• C4B- Cold 4Bet
ThisStat tells us how often a player will re raise pre flop after the pot has already been raised and 3 bet in front of him. This is typically a very strong move but one top regs utilise as a semi bluff due to there being no room for a 5bet bluff from any opponent. Therefore this is a stat that we can use to see how likely it is someone can pull off a very confident semi bluff and therefore the likelihood of that player being an aggressive, thinking player. Most players will have a C4B of 2-4 due to the rarity of picking up a premium hand after a pot has been 3bet.
• DB - Donk Bet
This stat tells us how often a player will lead on the Flop, Turn or River without the initiative ie. did not make the last aggressive play on the previous street or pre flop. This is a move that many players associate with poorer players who make a bet based on their hand strength rather than when they have the lead. It is however a move that many regs do not utilise despite it being a bet which is very hard to defend against. A player with a high DB may indeed be a fishy player but some regs will have a very high DB stat due to the difficulty other players have facing it. There is no stat to aim for to play a TAG style but we should have the DB in our arsenal.
• PB- Probe Bet
This stat tells us how frequently a player will make a very small sized bet to try and take the pot down cheaply. It is often made by the player OOP when the hand reaches the turn or the river without the pre flop aggressor making an attempt to win the pot. It is used by regs to try and take the pot away when they have no equity in the pot but also by fish to see a cheap showdown. A player with a high frequency of PB’s may be trying to steal pots away whenever they are shown weakness and we can therefore make an aggressive move with the knowledge they have no Show Down Equity and thus will fold a high frequency of the time. There is again no stat to aim for to be a TAG player but we should be using a PB when we are against a player who plays very straightforward and has shown no strength in the pot.
W$WSF- Won When Saw Flop
This stat tells us how often a player will win a hand when they see a flop. We should also look at a player’s VPIP stat as the tighter a player is the better hands they take post flop meaning the higher their W$WSF should be. We should also look at a player’s WSD stat as when combined we can begin to tell how passive/aggressive a player is post flop. If they have a high W$WSF and low WSD it suggests they are very aggressive, getting lots of folds on the Flop and Turn but will show up with weak hands at showdown when called down. A player with a high WSD but low W$WSF is likely playing way too tight/passive as they fold all but their best hand before showdown.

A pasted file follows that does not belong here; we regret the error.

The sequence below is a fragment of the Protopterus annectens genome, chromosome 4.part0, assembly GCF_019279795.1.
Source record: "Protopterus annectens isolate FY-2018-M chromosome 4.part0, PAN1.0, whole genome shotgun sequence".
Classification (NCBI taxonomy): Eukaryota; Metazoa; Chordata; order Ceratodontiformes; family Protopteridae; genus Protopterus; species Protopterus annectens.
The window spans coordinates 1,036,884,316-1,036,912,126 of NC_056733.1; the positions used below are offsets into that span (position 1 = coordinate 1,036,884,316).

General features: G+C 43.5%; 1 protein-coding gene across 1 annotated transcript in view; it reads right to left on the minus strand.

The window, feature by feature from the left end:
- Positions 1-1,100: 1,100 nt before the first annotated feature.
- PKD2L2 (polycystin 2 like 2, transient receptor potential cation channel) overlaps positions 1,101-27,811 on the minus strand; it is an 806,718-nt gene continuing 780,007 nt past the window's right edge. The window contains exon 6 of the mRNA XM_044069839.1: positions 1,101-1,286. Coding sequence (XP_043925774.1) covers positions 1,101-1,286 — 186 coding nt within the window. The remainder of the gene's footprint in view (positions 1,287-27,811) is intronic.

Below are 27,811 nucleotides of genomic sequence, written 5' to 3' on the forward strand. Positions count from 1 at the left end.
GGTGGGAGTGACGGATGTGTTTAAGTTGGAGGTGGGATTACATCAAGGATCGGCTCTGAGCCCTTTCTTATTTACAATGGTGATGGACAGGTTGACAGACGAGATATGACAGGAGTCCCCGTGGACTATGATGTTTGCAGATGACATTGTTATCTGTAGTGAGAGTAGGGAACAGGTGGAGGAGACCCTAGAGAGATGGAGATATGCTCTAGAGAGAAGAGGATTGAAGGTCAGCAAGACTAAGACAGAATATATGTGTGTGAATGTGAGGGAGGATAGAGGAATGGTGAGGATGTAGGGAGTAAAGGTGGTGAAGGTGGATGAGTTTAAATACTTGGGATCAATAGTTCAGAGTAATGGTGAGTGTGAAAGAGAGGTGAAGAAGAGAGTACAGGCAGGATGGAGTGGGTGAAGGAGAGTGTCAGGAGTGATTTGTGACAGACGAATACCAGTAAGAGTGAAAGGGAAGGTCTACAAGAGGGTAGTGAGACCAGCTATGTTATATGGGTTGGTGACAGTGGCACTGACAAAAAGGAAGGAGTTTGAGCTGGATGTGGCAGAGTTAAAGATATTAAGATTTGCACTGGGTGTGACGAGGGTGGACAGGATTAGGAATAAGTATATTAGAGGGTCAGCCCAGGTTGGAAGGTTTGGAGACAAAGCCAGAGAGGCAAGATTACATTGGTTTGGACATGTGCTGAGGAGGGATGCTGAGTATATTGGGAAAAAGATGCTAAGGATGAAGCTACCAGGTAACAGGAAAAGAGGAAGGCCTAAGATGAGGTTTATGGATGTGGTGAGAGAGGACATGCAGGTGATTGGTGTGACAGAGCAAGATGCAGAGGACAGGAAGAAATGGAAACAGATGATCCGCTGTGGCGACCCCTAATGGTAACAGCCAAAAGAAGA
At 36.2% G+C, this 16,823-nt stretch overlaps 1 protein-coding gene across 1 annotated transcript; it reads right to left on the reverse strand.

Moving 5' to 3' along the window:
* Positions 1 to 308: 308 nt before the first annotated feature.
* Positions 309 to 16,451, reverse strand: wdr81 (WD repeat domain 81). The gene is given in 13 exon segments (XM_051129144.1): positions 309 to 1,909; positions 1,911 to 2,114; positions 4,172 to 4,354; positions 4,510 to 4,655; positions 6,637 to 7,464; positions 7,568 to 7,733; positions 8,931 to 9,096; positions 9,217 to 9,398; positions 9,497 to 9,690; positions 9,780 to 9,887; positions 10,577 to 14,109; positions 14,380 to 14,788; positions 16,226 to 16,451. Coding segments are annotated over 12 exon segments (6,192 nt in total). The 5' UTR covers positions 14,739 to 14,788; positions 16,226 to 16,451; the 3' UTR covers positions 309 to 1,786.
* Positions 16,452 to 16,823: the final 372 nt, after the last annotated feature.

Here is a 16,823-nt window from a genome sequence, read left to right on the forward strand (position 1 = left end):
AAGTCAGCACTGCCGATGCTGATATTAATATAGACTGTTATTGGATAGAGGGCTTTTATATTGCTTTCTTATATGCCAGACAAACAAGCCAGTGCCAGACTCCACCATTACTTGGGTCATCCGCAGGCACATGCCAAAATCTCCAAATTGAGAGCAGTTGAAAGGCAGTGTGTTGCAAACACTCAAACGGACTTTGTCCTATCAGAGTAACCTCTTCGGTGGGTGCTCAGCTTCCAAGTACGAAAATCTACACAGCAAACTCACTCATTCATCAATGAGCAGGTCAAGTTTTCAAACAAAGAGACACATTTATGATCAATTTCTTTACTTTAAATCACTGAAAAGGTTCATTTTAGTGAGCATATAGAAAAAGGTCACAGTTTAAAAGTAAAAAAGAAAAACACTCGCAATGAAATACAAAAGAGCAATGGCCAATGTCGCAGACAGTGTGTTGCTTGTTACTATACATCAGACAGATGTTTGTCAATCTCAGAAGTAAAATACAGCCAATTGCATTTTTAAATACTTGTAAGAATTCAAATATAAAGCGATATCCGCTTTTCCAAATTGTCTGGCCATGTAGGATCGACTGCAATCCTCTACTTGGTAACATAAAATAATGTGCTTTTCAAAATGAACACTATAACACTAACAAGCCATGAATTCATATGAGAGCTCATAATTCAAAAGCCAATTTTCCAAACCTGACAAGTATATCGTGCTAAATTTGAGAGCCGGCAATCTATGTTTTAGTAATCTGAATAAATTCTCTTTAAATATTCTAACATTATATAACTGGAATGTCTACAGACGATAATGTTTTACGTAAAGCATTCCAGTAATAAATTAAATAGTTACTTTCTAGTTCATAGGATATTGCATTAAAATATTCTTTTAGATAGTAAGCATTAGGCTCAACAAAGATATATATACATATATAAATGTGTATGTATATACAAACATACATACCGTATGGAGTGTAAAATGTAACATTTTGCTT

• RCEF- River Call Efficiency
Thisstat tells us how much money a player is winning in comparison to how much money they are putting in by calling another player’s bet on the river. Eg. If a player has a RCEF of 2 they will win $2 for every $1 they put in. Over a large sample we can see very clearly how efficient our river calls are. We can use this stat to see how light a player is calling down and go for bigger and thinner value bets against players who have low RCEF. A player who has a very high RCEF is likely calling down with too tight of a range and can be easily bluffed on the river.
• WSD (NS)- Won at Showdown (Non Small)
This stat is the same as WSD except it disregards smaller pots. This is useful as it allows us to see how well players make correct calls and folds in bigger pots. As the highest variance is in the biggest pots in the short term we can significantly reduce our swings by making correct bluffs, calls and folds against different players. We can also go for bigger value bets against players with a low WSD (NS) as they are more likely to call a big bet at the wrong time.
• W$SD- Won $ At Show Down
This stat tells us how much money a player has won at showdown. This shows how a low WSD (NS) but a high WSD can lead to a negative W$SD. This stat can be somewhat misleading if you play across multiple stake levels as it is measured in $ and not BB. We also need a big sample size as one big pot over a 100 hand sample can skewer the data. So long as your W$SD is positive there isn’t really a number to aim for. If you have a flat redline (not losing money without a showdown) then this should represent your overal winnings and therefore be around 2-5bb/100 hands. With a negative redline this should be greater than that and a positive redline should be lower than that.